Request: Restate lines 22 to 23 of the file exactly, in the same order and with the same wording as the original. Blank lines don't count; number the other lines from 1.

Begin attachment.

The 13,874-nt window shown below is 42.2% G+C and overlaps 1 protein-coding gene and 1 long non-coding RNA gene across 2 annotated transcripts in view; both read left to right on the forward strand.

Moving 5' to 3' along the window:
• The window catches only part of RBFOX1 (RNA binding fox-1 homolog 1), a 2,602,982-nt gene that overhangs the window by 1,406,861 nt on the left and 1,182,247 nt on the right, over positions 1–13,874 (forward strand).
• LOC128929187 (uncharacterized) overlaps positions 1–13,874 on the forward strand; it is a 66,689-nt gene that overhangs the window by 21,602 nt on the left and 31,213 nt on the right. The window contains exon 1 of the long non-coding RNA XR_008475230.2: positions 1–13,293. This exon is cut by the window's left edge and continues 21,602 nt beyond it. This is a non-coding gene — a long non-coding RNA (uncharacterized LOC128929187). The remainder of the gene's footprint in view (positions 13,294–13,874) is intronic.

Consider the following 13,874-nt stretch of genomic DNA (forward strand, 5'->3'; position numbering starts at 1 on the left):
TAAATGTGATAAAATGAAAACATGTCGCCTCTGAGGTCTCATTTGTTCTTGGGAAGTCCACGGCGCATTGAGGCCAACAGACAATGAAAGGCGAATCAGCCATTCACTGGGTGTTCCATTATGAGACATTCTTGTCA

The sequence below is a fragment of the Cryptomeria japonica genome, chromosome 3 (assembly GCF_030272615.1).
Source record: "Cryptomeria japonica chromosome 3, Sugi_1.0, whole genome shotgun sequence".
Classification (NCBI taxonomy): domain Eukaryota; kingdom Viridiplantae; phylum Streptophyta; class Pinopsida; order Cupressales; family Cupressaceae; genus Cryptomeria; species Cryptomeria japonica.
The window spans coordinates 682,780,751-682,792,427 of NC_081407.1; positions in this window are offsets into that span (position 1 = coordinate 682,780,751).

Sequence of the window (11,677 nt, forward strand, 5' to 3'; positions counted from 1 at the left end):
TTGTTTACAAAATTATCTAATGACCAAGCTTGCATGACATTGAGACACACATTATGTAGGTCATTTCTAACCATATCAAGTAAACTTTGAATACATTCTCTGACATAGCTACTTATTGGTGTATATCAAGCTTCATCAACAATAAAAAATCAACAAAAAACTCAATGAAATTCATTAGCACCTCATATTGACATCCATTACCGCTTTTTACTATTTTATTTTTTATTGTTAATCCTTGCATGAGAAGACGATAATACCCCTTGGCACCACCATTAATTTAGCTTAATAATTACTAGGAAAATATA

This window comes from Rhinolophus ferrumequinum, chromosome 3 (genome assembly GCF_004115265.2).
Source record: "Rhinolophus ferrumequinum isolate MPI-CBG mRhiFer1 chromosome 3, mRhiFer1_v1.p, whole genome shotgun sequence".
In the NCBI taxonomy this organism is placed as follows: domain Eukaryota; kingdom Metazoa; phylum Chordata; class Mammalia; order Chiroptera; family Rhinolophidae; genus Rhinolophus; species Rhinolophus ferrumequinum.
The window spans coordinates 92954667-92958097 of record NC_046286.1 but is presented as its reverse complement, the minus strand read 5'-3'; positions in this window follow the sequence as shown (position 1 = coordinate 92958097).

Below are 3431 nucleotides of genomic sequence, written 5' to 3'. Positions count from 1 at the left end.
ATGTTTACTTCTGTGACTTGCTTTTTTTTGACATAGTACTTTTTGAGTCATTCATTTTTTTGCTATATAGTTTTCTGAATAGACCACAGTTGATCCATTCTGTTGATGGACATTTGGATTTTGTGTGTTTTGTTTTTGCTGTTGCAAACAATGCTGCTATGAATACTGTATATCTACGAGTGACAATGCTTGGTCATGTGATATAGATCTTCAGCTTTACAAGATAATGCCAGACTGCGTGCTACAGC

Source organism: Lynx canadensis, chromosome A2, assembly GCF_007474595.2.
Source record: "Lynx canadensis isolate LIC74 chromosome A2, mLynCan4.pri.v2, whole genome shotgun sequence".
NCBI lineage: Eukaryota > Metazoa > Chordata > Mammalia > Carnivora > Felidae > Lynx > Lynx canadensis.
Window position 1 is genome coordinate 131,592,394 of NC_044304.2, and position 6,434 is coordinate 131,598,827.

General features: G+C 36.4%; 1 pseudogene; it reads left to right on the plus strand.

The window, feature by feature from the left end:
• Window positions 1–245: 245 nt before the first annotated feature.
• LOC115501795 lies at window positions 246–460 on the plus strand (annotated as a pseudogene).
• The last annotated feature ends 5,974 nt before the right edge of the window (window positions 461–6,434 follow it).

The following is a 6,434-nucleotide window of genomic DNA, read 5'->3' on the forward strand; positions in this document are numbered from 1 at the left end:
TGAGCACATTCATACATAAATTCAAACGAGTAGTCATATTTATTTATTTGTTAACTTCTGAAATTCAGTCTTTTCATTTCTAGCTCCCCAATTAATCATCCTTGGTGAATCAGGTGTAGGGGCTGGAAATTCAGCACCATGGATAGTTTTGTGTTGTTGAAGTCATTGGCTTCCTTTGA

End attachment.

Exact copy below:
Window position 1 is genome coordinate 131,592,394 of NC_044304.2, and position 6,434 is coordinate 131,598,827.

General features: G+C 36.4%; 1 pseudogene; it reads left to right on the plus strand.